Baldacci requests WTO exemption

Original Publication Date: 
7 April, 2006
AUGUSTA - Concerned that state public services could be threatened by World Trade Organization negotiations in Geneva this week, Gov. John E. Baldacci has asked federal trade officials to exempt Maine from the WTO's service sector rules.

As the WTO prepares to review its General Agreement on Trade in Services, Baldacci wrote U.S. Trade Representative Rob Portman and joined Oregon Gov. Ted Kulongoski in seeking removal from parts of the WTO services agreement.

'I write to request that you carve Maine out of new service offers you are proposing in the context of the current round of Doha negotiations,' Baldacci wrote. 'Maine does not wish to be bound to GATS rules for any new services.'

Matt Schlobohm, coordinator for a coalition of labor unions, faith-based organizations and individuals known as the Maine Fair Trade Campaign, said states may opt out of certain provisions of the WTO and that gubernatorial requests result in 'de facto approval' by Portman's office. Schlobohm said absent Baldacci's action, Maine faced some serious potential threats to its ability to deliver current and future services.

'If Maine wanted to create a universal health care system, that is a violation that could violate the GATS health care rules, which basically says it is illegal to create a government monopoly in a service sector that is covered by this agreement,' he said. 'So if Maine went ahead and did that, it could be challenged by a trading partner as a violation.'

Efforts to reach Portman's office for comment were unsuccessful Friday.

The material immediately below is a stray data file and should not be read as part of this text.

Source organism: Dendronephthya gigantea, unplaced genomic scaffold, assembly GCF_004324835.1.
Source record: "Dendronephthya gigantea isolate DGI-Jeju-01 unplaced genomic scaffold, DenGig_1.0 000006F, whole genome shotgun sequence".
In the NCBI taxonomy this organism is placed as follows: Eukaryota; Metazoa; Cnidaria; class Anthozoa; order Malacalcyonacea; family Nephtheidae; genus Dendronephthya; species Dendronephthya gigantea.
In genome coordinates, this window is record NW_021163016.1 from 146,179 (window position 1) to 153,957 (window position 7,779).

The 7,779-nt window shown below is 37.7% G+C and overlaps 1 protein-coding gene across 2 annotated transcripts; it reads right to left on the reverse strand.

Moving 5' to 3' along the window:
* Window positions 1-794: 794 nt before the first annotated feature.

In his letter, Baldacci further stated that trade issues are some of the most 'critical issues' of the day.

'Maine cannot sit idly by and let the federal government negotiate trade agreements that undermine public services, good paying jobs, and our ability to make our own decisions at the state and local level,' the governor wrote. 'I'm going to do all that I can to promote trade that respects democracy and truly benefits Maine workers and businesses.'

Schlobohm said the WTO's GATS provision sets down trade rules in the global service sector and requires that U.S. domestic laws must conform with commitments U.S. trade officials make under the agreement. In a prepared statement, Mark Gray, executive director of the Maine Education Association feared that without Baldacci's intervention, the WTO services agreement could have a negative impact on higher education in Maine.

'Committing higher education to the GATS rules would limit Maine's regulatory authority in this area and accelerate the privatization of higher education,' he said. 'Gov. Baldacci did the right thing by ensuring that Maine's education system cannot be challenged or undermined by international trade deals.'